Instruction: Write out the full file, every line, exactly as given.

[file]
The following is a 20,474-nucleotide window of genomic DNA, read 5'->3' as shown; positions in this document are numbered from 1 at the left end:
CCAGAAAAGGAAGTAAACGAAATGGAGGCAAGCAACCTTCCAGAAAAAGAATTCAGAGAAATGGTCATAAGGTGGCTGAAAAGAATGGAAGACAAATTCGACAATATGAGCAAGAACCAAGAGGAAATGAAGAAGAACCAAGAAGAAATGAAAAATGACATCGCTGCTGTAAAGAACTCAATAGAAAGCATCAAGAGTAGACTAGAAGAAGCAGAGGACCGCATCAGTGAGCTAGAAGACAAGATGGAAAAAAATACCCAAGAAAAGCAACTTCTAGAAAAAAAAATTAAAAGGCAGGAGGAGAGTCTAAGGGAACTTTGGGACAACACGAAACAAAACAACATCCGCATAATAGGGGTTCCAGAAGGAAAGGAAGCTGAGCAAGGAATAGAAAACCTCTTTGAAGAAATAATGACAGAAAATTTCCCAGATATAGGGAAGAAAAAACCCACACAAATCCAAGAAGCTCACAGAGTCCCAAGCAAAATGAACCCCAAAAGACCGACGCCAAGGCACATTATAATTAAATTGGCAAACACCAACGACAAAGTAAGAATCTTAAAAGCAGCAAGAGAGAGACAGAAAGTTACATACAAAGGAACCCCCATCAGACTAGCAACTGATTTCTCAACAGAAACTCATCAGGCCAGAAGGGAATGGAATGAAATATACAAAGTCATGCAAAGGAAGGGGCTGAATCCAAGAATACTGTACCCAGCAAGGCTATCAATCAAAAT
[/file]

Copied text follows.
The following is a 20,474-nucleotide window of genomic DNA, read 5'->3' as shown; positions in this document are numbered from 1 at the left end:
CCAGAAAAGGAAGTAAACGAAATGGAGGCAAGCAACCTTCCAGAAAAAGAATTCAGAGAAATGGTCATAAGGTGGCTGAAAAGAATGGAAGACAAATTCGACAATATGAGCAAGAACCAAGAGGAAATGAAGAAGAACCAAGAAGAAATGAAAAATGACATCGCTGCTGTAAAGAACTCAATAGAAAGCATCAAGAGTAGACTAGAAGAAGCAGAGGACCGCATCAGTGAGCTAGAAGACAAGATGGAAAAAAATACCCAAGAAAAGCAACTTCTAGAAAAAAAAATTAAAAGGCAGGAGGAGAGTCTAAGGGAACTTTGGGACAACACGAAACAAAACAACATCCGCATAATAGGGGTTCCAGAAGGAAAGGAAGCTGAGCAAGGAATAGAAAACCTCTTTGAAGAAATAATGACAGAAAATTTCCCAGATATAGGGAAGAAAAAACCCACACAAATCCAAGAAGCTCACAGAGTCCCAAGCAAAATGAACCCCAAAAGACCGACGCCAAGGCACATTATAATTAAATTGGCAAACACCAACGACAAAGTAAGAATCTTAAAAGCAGCAAGAGAGAGACAGAAAGTTACATACAAAGGAACCCCCATCAGACTAGCAACTGATTTCTCAACAGAAACTCATCAGGCCAGAAGGGAATGGAATGAAATATACAAAGTCATGCAAAGGAAGGGGCTGAATCCAAGAATACTGTACCCAGCAAGGCTATCAATCAAAAT